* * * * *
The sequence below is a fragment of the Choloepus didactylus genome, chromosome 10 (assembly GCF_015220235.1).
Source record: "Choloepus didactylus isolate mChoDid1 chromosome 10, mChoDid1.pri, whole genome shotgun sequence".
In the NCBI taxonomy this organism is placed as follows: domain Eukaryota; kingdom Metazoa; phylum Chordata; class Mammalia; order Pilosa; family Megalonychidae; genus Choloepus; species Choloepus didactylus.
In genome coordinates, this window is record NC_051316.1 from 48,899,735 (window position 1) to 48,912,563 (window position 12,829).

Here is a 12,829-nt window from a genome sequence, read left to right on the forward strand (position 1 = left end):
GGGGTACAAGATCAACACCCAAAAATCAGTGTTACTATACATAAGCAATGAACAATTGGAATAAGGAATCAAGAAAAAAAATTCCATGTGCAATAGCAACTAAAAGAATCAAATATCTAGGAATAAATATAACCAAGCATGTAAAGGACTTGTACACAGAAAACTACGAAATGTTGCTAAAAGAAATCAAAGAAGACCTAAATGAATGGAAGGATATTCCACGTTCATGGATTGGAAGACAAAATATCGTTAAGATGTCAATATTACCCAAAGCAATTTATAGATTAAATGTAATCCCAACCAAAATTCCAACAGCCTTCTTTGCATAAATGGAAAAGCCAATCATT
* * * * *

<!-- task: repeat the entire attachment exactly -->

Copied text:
The sequence below is a fragment of the Choloepus didactylus genome, chromosome 10 (assembly GCF_015220235.1).
Source record: "Choloepus didactylus isolate mChoDid1 chromosome 10, mChoDid1.pri, whole genome shotgun sequence".
In the NCBI taxonomy this organism is placed as follows: domain Eukaryota; kingdom Metazoa; phylum Chordata; class Mammalia; order Pilosa; family Megalonychidae; genus Choloepus; species Choloepus didactylus.
In genome coordinates, this window is record NC_051316.1 from 48,899,735 (window position 1) to 48,912,563 (window position 12,829).

Here is a 12,829-nt window from a genome sequence, read left to right on the forward strand (position 1 = left end):
GGGGTACAAGATCAACACCCAAAAATCAGTGTTACTATACATAAGCAATGAACAATTGGAATAAGGAATCAAGAAAAAAAATTCCATGTGCAATAGCAACTAAAAGAATCAAATATCTAGGAATAAATATAACCAAGCATGTAAAGGACTTGTACACAGAAAACTACGAAATGTTGCTAAAAGAAATCAAAGAAGACCTAAATGAATGGAAGGATATTCCACGTTCATGGATTGGAAGACAAAATATCGTTAAGATGTCAATATTACCCAAAGCAATTTATAGATTAAATGTAATCCCAACCAAAATTCCAACAGCCTTCTTTGCATAAATGGAAAAGCCAATCATT